On the strength of the two novels by Markus Zusak that I have read I would count this Australian author in any list of significant living writers. I waxed lyrical here about his “The Book Thief” (2007) one of my all-time favourite novels and his latest “Bridge Of Clay” (2018) is sat cosily at 8th place in my current end of year Top 10.
This book I have had on my shelves for some time. It is an earlier work aimed at the YA market (although like all Zusak it works well for an adult readership) and my reluctance to read it was because I did not want it to diminish the author’s reputation in my eyes. It does come with a pedigree, although something of a protracted one. Gaining much critical acclaim in his homeland where it is known as “The Messenger” it picked up a Children’s Book Council Of Australia Book Of The Year For Older Readers Award in 2003. Three years after that the US edition won the American Library Association’s Michael L Printz Award for Teenage Fiction and in 2007 it gained a major German children’s literature award. This is a slow burner of a book which has taken its time to get its presence felt.
I don’t think it has diminished Zusak’s reputation but it does feel very much a minor work compared to his others I have read. It is the work of a young author still learning the skills which will allow him to publish an all-time classic five years later. This is not a classic but a less polished entertaining read which shows once again Zusak’s skills as a story teller.
Its quirky opening places the main characters bang in the middle of a bank raid where whilst prostrate on the floor there’s much banter between 19 year old cabdriver Ed Kennedy and his three mates. A surprising act of heroism brings about media attention for Ed who soon afterwards is sent playing cards with cryptic messages for him to work out and deliver.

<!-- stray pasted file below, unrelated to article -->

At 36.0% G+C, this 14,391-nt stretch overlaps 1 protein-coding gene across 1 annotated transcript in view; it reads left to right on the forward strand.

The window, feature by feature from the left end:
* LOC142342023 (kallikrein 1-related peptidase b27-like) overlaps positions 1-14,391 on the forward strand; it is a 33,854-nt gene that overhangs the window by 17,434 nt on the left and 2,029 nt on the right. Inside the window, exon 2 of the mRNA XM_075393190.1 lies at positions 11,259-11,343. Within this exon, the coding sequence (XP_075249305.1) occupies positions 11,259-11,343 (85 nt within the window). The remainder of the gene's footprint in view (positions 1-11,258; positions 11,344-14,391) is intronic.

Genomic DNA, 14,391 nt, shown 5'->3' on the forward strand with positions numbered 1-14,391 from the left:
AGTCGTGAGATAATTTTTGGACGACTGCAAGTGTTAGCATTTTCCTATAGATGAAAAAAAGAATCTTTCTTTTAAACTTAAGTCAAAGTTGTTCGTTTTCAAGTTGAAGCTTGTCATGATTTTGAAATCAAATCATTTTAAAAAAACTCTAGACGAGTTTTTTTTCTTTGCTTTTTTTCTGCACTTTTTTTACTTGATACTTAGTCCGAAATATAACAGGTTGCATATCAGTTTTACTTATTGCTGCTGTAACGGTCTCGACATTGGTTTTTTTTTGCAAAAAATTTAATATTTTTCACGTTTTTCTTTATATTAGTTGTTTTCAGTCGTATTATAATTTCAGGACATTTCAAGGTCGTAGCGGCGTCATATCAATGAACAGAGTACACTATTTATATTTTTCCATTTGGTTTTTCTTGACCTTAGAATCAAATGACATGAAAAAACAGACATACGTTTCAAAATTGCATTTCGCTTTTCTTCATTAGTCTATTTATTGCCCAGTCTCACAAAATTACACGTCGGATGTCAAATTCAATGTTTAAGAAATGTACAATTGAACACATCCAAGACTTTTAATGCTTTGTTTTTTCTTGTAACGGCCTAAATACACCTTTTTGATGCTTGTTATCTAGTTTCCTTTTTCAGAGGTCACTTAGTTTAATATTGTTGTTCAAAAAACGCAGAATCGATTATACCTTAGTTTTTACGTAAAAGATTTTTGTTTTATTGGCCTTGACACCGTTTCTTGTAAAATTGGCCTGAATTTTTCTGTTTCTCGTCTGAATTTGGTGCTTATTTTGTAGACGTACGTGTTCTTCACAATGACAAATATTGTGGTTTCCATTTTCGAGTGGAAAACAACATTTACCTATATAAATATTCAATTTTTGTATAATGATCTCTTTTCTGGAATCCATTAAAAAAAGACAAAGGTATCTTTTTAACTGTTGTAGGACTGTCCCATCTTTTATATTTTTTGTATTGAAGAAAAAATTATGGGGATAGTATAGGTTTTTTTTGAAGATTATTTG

This is the story of how (not so much the why which I’m still slightly puzzled by) Ed carries out what is asked of him and learns much about himself along the way. Zusak’s writing style is chatty and endearing as Ed, in a first-person narrative, faces some difficult decisions, some disturbing violence and a spattering of praise working out his tasks. Some seem trivial, others life-changing for those involved but from each Ed, whose future had seemed mapped out due to a lack of ambition, a fractured family, unrequited love, a fondness for card games with his friends and caring for his elderly pungent dog, The Doorman, sees his life change.
Plot-wise there’s not the richness and depth I have come to associate with the author but in his creation of Ed as an everyday superhero Zusak is touching on very appealing YA themes. I’m not sure that the resolution was what I was expecting or hoping for but here we have a memorable character in a likeable work.
I Am The Messenger was first published in 2002. I read an American 2005 paperback edition published by Knopf. In the UK the most readily available version seems to be a paperback published by Definitions in 2015.